Author Yiyun Li to visit Villanova

Mike Starosciak

Summer break is almost here. In a few weeks, there will be no more readings to catch up on, and no more last-minute cramming for exams.  

Once the spring semester has come to a close, Villanova students will be more than eager to give their brain a much-needed rest. However, after a glorious week of comatose incapacitation, it will be time to start giving your mind some exercise again.

Many students relish summer reading because there are no mandatory assignments. Write your own syllabus and enjoy the books stress-free. If you decide half-way through that you don’t enjoy the book, who’s to stop you from throwing it away? Nobody will be testing you on how well you understood the material.

Finding books that fit your personality and preferences can be frustrating, however.

John Zoltowski, a junior history major, says, “There are so many great books out there, but finding them can be difficult.” 

One solution is, an innovative online social network Web site. The site allows you to build a virtual bookshelf to display the books you’ve read, want to read or are reading now. Once you have rated those books you can find other users with similar preferences and explore their shelves.

If Shelfari sounds a bit too intense, check out of (Barnes & Noble). Go to these booksellers’ sites and search for one of your favorite books.

Both sites then give you recommendations for other books based on other customers’ purchase history. Amazon also includes Listmania, which allows customers to create lists based on a central theme/preference, i.e. “Ten books for the indie-music loving college student.”

Still struggling to find new books? Take technology out of the picture and kick it old school by attending an author’s reading. After a book is published, many writers schedule events at book stores or colleges where they read selections from their new work and conclude with book signings.  

Villanova provides many opportunities to meet talented writers through its annual Literary Festival. The event, in its 11th year, saw four novelists, short story writers and poets (Ethan Canin, Natasha Trethewey, Nick Laird and Adam Zagajewski) make the pilgrimage to Villanova’s campus this semester.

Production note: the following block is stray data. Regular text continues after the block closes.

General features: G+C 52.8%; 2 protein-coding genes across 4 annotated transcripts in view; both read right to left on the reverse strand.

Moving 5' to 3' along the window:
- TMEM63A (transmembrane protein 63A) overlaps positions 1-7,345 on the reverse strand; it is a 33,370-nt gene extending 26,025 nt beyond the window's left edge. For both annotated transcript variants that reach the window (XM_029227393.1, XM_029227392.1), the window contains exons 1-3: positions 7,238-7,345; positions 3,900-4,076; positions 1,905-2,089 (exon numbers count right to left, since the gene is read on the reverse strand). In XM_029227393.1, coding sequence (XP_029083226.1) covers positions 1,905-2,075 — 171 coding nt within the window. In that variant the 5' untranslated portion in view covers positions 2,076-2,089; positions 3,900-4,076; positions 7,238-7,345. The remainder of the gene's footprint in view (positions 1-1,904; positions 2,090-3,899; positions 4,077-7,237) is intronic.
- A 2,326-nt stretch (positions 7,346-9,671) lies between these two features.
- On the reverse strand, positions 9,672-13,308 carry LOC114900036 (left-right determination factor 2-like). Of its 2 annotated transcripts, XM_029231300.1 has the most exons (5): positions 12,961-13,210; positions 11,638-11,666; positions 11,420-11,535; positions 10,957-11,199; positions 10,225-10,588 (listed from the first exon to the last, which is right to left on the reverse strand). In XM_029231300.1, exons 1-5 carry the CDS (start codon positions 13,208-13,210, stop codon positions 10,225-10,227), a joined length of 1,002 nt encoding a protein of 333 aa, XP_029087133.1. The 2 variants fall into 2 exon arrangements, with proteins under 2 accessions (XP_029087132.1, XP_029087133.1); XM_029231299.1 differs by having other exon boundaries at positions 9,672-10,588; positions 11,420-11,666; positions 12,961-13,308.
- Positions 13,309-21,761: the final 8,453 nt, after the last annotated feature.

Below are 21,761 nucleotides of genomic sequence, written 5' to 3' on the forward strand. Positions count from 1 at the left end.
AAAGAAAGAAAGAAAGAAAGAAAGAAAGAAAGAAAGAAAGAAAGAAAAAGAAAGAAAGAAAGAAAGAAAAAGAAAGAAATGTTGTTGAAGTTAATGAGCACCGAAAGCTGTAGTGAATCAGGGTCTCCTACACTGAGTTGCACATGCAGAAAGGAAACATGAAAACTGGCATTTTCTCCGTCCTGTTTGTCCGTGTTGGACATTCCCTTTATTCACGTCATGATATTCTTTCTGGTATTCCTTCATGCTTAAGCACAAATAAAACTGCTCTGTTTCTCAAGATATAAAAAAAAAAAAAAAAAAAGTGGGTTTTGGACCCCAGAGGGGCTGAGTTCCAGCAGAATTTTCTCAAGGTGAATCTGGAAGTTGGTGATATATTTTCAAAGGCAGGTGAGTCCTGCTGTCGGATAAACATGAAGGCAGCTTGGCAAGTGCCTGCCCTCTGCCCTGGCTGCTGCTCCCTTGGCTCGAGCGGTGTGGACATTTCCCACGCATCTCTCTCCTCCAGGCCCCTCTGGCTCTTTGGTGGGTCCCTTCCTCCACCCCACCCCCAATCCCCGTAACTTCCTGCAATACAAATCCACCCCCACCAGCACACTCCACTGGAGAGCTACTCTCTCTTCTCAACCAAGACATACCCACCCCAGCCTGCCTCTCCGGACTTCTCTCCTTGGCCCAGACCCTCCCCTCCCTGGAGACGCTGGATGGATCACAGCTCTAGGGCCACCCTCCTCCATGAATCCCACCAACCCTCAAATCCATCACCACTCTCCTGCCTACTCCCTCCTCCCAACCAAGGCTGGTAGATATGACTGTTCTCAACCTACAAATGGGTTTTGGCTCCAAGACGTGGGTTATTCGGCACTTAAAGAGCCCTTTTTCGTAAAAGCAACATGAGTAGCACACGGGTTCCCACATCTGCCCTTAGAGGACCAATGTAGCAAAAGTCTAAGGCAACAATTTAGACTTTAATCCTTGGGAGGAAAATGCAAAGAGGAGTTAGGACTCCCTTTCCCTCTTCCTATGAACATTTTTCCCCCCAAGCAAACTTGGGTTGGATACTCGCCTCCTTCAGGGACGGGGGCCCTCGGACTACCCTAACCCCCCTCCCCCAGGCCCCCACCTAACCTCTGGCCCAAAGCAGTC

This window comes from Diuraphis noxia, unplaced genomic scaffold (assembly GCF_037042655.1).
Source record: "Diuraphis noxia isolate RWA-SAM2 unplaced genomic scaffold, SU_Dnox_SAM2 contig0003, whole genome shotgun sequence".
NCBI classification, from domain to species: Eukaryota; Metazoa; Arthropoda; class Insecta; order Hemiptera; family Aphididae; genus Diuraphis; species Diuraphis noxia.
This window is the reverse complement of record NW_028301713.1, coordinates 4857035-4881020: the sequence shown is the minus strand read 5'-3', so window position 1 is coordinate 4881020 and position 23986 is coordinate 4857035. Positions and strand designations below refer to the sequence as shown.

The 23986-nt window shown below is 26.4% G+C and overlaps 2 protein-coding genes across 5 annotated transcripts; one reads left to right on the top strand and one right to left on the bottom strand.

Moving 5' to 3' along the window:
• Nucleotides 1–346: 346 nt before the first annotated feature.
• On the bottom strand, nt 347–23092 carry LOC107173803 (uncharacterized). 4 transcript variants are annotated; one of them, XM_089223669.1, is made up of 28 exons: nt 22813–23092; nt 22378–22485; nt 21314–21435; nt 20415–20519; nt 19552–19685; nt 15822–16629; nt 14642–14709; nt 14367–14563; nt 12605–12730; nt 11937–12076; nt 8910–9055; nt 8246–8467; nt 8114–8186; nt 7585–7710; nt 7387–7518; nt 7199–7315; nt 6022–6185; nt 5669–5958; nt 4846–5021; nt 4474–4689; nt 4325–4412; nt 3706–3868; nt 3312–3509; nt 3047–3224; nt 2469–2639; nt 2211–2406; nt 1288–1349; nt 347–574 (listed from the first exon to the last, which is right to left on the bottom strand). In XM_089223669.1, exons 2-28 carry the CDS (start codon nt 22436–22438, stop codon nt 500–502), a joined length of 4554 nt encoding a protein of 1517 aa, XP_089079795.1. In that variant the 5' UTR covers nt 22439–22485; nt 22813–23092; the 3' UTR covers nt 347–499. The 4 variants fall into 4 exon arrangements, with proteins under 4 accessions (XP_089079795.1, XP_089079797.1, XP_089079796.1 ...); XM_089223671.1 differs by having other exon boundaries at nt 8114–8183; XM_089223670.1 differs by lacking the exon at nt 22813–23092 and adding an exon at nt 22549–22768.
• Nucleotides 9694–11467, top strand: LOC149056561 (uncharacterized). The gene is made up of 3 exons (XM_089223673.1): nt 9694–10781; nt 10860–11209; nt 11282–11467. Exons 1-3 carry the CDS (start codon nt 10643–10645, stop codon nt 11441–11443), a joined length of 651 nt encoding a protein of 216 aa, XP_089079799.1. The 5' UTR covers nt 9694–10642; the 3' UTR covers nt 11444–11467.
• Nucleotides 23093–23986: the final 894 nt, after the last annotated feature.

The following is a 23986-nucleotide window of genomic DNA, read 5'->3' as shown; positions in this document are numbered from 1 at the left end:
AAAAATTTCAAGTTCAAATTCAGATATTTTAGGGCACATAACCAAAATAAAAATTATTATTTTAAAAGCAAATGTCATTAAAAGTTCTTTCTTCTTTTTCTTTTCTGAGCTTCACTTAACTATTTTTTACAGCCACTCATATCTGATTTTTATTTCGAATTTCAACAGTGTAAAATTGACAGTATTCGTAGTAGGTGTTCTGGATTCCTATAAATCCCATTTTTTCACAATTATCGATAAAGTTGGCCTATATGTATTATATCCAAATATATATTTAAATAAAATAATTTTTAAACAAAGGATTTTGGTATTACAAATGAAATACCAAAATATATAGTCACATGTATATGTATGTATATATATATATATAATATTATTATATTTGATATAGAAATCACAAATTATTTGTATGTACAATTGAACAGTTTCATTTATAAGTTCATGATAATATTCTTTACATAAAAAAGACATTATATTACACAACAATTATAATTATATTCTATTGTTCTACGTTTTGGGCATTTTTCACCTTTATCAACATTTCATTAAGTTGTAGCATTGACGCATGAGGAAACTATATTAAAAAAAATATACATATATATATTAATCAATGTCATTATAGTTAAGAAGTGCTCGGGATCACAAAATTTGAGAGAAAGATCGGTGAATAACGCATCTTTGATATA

The Literary Festival still has one final event, which is considered the most anticipated literary event Villanova has seen all year.

Yiyun Li, novelist and short story writer, will conclude the Literary Festival with a reading on Thursday, April 30 at 7 p.m. in the Devon Room of Connelly Center. The reading will be followed by a reception and book signing.

Yiyun Li was recently called by the San Francisco Chronicle “one of the most-talked about fiction writers in America.” She was selected by Granta as one of the Best Young American Novelists.

Her debut collection of stories, “A Thousand Years of Good Prayers,” won the Frank O’Connor International Short Story Award for first fiction.

These stories, set in China and among Chinese immigrants and travelers to the United States, are written in a way that is fascinatingly heartbroken.  

Success has continued for Li with her most recent work, “The Vagrants.” In March, the novel graced the cover of the New York Times Book Review and was handed high praise.

“The Vagrants” is set in 1979, a time when China was struggling to establish itself in the aftermath of the Cultural Revolution.

In the last weeks of school your eyes will tear up at the thought of staring any longer at a computer screen. Your hand will have carpal tunnel from filling up a dozen blue books. And then the thought of reading for fun will probably seem like a cruel joke.

But once you’ve had some time to give your cognitive faculties a prolonged rest, it’s time to take a break from becoming the American stereotype that involves sweatpants, a couch, television, and potato chips.

Take a trip to the beach and enjoy the sound of the crashing tides while you lose yourself in a good book.